Online Reviews Influence Purchasing Behavior

BY Jessica Helinski
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Online reviews influence purchasing behavior in a variety of ways, especially when it comes to establishing trust with potential future customers. Despite this, salespeople still don’t bother to ask for reviews, let alone use any testimonials that happen to still come their way. “Reviews are a form of social proof that increase brand credibility and strengthen customer relationships based on trust,” writes Chris Christoff for Business 2 Community. Reviews show that not only are people buying what you’re selling, but that they are also satisfied with their purchases and the experience they had working with you.

Showcasing online reviews to influence purchasing behavior

Using their various social media accounts, sales reps can leverage online reviews to influence purchasing behavior. Christoff reports that 74% of consumers rely on social platforms to finalize their purchasing decisions. If you aren’t already on social media, you need to be. And once you're active on social media platforms, you need to post all the customer reviews you have available. Not only will you be boosting your credibility, but you'll also be creating an opportunity to engage. If someone interacts with a post you've made, don’t be afraid to strike up a conversation with them. Also, keep an eye on timing to unleash new reviews. If you’re a landscaper, make sure to ask for and tout testimonials before the busy spring season hits. That way, when spring does come, you'll already have an army of fantastic reviews backing up your credibility and good name.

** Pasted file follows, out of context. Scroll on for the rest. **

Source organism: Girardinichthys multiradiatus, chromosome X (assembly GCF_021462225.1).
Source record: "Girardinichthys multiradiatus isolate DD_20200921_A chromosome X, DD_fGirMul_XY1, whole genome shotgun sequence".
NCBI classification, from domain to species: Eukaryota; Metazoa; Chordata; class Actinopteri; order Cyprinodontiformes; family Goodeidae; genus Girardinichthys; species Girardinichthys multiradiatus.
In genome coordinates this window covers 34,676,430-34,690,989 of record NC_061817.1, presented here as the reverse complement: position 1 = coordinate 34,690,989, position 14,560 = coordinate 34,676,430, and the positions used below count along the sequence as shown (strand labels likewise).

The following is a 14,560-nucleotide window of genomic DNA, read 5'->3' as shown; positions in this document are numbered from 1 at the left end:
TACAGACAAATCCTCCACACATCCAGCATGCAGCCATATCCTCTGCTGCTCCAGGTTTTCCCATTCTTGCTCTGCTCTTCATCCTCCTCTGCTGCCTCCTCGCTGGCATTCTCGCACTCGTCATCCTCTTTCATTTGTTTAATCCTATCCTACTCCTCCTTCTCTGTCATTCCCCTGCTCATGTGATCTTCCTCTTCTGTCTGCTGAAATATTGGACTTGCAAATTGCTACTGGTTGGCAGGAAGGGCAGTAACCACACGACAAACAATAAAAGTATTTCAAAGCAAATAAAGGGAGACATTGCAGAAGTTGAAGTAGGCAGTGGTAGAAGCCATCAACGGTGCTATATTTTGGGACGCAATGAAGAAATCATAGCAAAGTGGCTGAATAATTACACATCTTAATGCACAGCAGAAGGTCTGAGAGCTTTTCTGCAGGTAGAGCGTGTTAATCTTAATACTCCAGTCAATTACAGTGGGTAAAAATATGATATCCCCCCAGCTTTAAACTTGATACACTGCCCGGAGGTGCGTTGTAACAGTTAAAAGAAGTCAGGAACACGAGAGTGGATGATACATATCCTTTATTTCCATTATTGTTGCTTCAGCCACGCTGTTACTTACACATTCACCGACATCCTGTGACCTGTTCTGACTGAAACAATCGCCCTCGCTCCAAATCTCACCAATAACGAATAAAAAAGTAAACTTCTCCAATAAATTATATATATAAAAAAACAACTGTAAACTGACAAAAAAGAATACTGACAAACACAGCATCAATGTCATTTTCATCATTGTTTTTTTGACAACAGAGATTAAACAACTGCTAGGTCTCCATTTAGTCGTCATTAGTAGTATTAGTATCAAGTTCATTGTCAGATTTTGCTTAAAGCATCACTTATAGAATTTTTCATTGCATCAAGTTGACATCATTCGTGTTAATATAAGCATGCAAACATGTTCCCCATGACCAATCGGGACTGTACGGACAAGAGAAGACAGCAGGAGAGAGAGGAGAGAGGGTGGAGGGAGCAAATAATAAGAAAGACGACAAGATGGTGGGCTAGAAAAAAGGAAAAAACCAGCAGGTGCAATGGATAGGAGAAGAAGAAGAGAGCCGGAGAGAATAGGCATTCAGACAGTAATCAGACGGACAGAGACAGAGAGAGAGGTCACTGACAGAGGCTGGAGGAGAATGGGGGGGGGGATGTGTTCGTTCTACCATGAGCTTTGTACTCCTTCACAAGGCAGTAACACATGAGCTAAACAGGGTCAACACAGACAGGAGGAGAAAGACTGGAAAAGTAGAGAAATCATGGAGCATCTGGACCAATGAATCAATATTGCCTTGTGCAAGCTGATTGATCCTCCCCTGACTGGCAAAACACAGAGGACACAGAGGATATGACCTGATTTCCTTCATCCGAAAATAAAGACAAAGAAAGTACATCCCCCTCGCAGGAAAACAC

There are also other ways to showcase customer reviews, including your own webpage and even email signatures. Here are some things to consider: 

  • Keep reviews varied. Don’t post multiple reviews from just one source. You want all the five-​star reviews you can get, but if they're all from one customer, that will raise suspicions among potential new customers as to how in-​demand your products or services really are or why only one customer believes you're good enough to endorse. So, try to mix up your sources to show variety. 
  • Consider visuals. When asking for and showing customer reviews, think outside the usual text. Video messages, or even a picture of the source, can add another dynamic and personalize the review. (We're also a visually-​driven species; pictures and videos will attract and maintain attention more than walls of words.)
  • Be specific. “If your clients can name specific ways your brand helped them succeed or made them happy, that adds value to your review,” Christoff notes. Try to get reviews that highlight certain aspects of what you’re selling or specifically how the customer was helped by you. 

By leveraging customer reviews, you accomplish a lot. You establish credibility, generate interest and create opportunities to engage. Make sure that you are doing something with those glowing testimonials you receive (and don’t be afraid to ask!). “Over time, your business will accumulate both positive and negative customer feedback,” he explains. “What matters is how you use that feedback to drive sales, help customers, and grow your business.”